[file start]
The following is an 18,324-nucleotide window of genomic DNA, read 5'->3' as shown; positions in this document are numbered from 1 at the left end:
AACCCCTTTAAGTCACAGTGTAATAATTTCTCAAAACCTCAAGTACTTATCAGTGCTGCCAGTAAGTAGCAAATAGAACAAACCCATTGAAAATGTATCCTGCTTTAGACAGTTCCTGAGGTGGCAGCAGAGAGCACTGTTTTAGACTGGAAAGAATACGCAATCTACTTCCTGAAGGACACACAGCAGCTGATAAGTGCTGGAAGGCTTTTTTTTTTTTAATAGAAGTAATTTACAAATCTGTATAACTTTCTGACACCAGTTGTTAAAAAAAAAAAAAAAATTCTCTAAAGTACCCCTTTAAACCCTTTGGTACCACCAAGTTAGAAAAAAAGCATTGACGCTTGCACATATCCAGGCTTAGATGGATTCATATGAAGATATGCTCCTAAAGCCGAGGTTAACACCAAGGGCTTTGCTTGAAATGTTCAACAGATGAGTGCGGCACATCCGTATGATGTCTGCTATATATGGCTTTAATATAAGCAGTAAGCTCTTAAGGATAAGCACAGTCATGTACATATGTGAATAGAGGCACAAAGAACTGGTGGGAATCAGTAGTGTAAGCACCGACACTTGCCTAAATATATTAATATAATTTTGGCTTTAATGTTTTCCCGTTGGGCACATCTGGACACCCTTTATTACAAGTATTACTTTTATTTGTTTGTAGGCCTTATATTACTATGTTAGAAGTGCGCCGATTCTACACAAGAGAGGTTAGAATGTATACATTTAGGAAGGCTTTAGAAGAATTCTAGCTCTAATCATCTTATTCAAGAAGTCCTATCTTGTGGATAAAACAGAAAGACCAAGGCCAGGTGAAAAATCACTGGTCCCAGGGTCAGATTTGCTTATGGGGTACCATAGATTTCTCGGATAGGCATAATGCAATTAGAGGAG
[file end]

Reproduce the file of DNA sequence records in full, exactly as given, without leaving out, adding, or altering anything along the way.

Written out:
The following is an 18,324-nucleotide window of genomic DNA, read 5'->3' as shown; positions in this document are numbered from 1 at the left end:
AACCCCTTTAAGTCACAGTGTAATAATTTCTCAAAACCTCAAGTACTTATCAGTGCTGCCAGTAAGTAGCAAATAGAACAAACCCATTGAAAATGTATCCTGCTTTAGACAGTTCCTGAGGTGGCAGCAGAGAGCACTGTTTTAGACTGGAAAGAATACGCAATCTACTTCCTGAAGGACACACAGCAGCTGATAAGTGCTGGAAGGCTTTTTTTTTTTTAATAGAAGTAATTTACAAATCTGTATAACTTTCTGACACCAGTTGTTAAAAAAAAAAAAAAAATTCTCTAAAGTACCCCTTTAAACCCTTTGGTACCACCAAGTTAGAAAAAAAGCATTGACGCTTGCACATATCCAGGCTTAGATGGATTCATATGAAGATATGCTCCTAAAGCCGAGGTTAACACCAAGGGCTTTGCTTGAAATGTTCAACAGATGAGTGCGGCACATCCGTATGATGTCTGCTATATATGGCTTTAATATAAGCAGTAAGCTCTTAAGGATAAGCACAGTCATGTACATATGTGAATAGAGGCACAAAGAACTGGTGGGAATCAGTAGTGTAAGCACCGACACTTGCCTAAATATATTAATATAATTTTGGCTTTAATGTTTTCCCGTTGGGCACATCTGGACACCCTTTATTACAAGTATTACTTTTATTTGTTTGTAGGCCTTATATTACTATGTTAGAAGTGCGCCGATTCTACACAAGAGAGGTTAGAATGTATACATTTAGGAAGGCTTTAGAAGAATTCTAGCTCTAATCATCTTATTCAAGAAGTCCTATCTTGTGGATAAAACAGAAAGACCAAGGCCAGGTGAAAAATCACTGGTCCCAGGGTCAGATTTGCTTATGGGGTACCATAGATTTCTCGGATAGGCATAATGCAATTAGAGGAG